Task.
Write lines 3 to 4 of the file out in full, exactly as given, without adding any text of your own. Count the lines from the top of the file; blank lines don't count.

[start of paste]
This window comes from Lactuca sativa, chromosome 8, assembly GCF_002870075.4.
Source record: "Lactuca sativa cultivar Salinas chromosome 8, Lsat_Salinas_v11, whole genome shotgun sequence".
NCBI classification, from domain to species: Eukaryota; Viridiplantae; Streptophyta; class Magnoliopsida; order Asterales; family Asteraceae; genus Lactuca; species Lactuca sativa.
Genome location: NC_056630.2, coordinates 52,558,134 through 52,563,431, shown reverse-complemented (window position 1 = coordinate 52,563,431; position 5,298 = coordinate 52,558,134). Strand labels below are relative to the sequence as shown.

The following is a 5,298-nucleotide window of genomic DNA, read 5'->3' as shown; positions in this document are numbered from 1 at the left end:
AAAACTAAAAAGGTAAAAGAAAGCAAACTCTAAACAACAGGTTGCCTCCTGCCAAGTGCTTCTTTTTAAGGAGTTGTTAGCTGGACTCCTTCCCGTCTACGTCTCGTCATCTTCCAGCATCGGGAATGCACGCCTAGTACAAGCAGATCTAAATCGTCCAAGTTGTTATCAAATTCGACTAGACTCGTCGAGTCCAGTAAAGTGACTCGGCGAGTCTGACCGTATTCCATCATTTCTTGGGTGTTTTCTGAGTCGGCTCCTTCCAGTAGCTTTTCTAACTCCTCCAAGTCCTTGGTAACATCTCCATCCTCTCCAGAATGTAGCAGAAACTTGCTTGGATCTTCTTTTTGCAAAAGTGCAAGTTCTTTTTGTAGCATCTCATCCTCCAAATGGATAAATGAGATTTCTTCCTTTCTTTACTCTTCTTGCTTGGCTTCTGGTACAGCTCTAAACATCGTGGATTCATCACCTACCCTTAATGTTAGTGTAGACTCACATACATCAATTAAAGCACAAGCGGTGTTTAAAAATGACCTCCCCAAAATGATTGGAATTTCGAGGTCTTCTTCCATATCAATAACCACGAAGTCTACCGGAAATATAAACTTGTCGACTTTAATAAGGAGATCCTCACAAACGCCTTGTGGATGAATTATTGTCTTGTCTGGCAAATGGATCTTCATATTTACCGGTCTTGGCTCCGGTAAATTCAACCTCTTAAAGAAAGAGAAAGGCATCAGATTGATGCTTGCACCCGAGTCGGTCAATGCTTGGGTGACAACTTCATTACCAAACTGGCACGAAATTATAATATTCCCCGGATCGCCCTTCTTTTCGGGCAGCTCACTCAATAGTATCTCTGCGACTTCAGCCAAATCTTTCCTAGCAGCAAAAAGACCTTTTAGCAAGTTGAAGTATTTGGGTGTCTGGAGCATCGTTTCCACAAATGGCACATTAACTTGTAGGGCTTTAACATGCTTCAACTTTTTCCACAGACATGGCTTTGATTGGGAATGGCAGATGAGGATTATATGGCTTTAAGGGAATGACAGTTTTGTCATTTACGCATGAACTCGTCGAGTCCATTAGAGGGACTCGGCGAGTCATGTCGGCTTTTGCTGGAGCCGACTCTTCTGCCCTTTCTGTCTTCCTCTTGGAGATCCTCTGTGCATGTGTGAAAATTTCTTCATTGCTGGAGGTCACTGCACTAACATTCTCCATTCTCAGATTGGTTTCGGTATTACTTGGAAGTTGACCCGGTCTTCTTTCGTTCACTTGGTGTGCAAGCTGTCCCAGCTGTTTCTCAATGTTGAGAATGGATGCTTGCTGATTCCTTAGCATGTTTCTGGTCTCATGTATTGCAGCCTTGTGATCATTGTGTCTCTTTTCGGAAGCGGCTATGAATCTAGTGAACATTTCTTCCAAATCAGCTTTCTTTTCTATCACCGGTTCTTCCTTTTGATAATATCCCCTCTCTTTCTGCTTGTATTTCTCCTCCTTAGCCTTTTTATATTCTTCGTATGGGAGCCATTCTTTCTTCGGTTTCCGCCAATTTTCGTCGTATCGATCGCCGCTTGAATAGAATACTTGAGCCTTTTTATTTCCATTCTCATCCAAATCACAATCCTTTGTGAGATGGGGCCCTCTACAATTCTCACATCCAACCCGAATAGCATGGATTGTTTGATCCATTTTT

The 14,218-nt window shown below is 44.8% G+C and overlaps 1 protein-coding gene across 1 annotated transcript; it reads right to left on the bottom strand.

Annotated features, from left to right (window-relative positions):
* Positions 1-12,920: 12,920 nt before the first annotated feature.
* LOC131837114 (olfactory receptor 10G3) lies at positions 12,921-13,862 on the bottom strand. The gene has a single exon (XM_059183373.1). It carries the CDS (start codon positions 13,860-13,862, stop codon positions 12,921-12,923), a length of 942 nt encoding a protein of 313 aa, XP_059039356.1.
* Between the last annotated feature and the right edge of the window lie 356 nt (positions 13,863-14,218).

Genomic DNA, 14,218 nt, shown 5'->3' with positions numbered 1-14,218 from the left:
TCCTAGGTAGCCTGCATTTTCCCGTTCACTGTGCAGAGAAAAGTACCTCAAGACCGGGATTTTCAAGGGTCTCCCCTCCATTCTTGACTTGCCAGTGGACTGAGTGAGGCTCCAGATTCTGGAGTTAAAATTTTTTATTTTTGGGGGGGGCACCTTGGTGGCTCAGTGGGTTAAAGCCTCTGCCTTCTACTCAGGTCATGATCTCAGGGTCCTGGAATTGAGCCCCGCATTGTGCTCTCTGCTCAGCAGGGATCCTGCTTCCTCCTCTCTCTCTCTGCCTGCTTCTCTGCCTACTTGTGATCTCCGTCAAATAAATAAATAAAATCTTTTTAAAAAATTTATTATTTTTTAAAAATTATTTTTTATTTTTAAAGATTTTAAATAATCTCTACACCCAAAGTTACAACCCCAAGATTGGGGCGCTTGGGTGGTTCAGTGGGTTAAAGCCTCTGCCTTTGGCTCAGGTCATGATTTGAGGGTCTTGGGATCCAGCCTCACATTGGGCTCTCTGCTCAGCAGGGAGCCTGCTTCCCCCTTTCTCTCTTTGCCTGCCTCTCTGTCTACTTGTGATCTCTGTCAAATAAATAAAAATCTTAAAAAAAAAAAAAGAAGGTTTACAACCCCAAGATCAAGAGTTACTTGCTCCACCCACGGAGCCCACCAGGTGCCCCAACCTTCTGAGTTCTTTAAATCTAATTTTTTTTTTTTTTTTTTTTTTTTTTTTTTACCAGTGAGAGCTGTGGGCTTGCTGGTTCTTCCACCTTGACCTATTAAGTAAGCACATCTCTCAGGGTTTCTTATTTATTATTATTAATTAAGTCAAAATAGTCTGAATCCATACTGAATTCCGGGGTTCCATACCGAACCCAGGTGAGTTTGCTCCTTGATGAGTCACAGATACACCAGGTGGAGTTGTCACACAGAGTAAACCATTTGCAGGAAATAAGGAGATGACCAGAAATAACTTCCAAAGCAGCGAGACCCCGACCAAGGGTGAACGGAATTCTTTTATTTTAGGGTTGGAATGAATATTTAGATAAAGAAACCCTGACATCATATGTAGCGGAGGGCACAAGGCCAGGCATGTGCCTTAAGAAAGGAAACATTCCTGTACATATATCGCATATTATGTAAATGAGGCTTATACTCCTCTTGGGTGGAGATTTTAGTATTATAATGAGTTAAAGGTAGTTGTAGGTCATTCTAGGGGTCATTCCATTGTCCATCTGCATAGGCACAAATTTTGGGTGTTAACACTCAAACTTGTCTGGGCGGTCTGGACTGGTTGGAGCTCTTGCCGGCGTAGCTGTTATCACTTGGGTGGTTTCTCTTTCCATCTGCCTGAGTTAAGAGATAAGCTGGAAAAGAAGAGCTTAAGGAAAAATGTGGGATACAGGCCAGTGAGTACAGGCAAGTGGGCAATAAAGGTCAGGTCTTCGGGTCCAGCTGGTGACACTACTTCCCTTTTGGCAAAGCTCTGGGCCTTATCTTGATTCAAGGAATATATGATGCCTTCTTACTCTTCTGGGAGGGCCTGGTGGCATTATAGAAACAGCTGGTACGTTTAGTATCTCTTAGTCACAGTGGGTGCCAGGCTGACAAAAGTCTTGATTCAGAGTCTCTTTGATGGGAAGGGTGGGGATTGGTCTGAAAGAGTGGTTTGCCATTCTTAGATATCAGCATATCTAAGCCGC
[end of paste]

NCBI classification, from domain to species: Eukaryota; Viridiplantae; Streptophyta; class Magnoliopsida; order Asterales; family Asteraceae; genus Lactuca; species Lactuca sativa.
Genome location: NC_056630.2, coordinates 52,558,134 through 52,563,431, shown reverse-complemented (window position 1 = coordinate 52,563,431; position 5,298 = coordinate 52,558,134). Strand labels below are relative to the sequence as shown.